Serious underestimations of future life expectancy by actuaries are one of the main causes of the pension crisis, claims Pensions Commission chairman Adair Turner.
Speaking to an ABI fringe meeting at the Labour Party conference ahead of publication of the commission's report on October 12, Turner attributed part of the pension problem to the industry relying on inaccurate life expectancy predictions.
In 1981, the Government Actuaries Department estimated that, by 2004, 65-year-olds would have an average life expectancy of 14.8 years while latest figures show that life expectancy at 65 has actually increased to 19 years.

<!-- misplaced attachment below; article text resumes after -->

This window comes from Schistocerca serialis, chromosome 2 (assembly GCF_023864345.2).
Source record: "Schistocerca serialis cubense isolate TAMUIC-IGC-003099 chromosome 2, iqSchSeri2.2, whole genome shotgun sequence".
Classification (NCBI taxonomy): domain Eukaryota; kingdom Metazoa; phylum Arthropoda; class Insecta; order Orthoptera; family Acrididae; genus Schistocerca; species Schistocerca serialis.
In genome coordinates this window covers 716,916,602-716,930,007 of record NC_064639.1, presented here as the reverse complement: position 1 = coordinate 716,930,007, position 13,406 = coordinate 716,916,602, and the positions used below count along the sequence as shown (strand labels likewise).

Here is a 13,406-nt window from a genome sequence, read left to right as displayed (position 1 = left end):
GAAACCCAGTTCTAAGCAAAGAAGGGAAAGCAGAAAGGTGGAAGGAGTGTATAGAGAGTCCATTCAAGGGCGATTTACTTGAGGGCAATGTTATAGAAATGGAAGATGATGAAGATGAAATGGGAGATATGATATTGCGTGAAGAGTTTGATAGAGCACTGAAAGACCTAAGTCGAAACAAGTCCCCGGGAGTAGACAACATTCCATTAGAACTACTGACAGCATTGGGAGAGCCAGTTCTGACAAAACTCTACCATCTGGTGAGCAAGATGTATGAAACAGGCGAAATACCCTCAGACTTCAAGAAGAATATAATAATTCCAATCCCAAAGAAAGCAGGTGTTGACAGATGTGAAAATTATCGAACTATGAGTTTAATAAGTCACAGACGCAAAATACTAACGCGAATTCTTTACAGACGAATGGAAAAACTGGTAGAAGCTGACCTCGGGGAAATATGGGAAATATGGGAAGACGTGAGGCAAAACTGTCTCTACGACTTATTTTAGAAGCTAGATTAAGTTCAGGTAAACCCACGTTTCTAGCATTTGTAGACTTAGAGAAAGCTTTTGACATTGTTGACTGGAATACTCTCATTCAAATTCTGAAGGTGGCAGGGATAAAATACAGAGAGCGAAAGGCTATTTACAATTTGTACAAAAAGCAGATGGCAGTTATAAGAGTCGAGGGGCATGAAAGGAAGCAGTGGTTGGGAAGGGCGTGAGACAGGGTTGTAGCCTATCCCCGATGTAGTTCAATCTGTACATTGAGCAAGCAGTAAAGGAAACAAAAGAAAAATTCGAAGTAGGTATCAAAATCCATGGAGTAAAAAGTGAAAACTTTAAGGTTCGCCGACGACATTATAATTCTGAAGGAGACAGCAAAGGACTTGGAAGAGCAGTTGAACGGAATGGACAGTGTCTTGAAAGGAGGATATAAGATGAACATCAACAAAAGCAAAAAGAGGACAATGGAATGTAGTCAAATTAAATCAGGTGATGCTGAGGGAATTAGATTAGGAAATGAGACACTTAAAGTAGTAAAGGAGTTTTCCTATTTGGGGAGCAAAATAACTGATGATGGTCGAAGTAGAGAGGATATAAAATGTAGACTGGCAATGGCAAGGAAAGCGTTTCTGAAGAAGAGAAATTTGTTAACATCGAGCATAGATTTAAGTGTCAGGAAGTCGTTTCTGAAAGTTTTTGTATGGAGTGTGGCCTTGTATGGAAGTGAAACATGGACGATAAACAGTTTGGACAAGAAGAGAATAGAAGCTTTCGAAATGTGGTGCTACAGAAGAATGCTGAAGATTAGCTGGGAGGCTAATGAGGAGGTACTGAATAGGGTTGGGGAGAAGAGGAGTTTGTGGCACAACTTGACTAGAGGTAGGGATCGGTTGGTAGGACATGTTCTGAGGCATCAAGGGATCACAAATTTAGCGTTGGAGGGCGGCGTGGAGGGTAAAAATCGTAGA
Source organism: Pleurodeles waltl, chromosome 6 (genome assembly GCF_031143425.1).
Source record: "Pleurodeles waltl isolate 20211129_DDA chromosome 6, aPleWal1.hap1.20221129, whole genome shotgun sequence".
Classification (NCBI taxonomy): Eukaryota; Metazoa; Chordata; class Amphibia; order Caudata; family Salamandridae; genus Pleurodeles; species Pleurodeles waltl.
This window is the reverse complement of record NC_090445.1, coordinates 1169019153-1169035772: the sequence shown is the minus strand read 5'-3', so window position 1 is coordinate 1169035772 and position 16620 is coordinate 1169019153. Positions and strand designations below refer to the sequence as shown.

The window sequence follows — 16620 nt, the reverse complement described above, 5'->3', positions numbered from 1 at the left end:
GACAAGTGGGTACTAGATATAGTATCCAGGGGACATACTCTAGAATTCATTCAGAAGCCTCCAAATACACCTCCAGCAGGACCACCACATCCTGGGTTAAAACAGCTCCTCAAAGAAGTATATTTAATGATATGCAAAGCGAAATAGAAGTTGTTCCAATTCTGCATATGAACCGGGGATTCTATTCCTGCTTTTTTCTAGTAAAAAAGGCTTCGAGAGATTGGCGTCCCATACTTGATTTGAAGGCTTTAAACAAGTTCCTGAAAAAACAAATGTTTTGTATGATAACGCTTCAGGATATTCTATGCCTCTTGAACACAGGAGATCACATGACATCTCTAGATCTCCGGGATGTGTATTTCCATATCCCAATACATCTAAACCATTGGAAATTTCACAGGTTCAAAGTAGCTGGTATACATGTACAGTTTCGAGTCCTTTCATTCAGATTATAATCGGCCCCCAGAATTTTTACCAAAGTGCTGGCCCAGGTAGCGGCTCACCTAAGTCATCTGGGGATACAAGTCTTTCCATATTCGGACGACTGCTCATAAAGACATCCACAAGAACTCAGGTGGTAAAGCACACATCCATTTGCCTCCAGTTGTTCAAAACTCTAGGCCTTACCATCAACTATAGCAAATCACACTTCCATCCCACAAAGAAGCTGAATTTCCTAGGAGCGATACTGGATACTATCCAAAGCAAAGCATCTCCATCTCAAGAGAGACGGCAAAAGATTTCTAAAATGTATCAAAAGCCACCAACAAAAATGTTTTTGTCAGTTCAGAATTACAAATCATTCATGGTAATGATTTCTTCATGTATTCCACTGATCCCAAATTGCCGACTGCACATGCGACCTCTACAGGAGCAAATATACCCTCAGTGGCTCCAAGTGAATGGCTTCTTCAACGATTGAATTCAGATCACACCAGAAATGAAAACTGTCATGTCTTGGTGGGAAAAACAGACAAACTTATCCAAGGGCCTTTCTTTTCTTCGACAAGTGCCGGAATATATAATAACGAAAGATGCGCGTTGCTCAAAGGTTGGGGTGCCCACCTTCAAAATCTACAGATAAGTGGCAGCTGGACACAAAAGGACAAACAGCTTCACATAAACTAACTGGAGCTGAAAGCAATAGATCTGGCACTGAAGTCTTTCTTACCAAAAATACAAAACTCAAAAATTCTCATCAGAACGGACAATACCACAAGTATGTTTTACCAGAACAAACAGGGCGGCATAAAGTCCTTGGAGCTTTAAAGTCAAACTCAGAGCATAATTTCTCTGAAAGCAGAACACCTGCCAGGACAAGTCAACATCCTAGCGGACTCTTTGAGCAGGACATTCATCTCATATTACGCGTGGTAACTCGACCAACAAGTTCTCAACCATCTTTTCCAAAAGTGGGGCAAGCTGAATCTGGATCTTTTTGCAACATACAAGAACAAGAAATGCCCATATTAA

Turner said the figures show that life expectancy after 65 is increasing by one year every five years.
He told the meeting: “Actuaries have underestimated substantial changes that have occurred. This has huge implications for public pensions.
“We are assuming longevity that is a third less. Anybody running a private defined-benefit pension plan was getting it wrong by 30 per cent.”
ABI director general Mary Francis has already said she believes the commission will recommend that the Government adopts compulsory pensions in the workplace.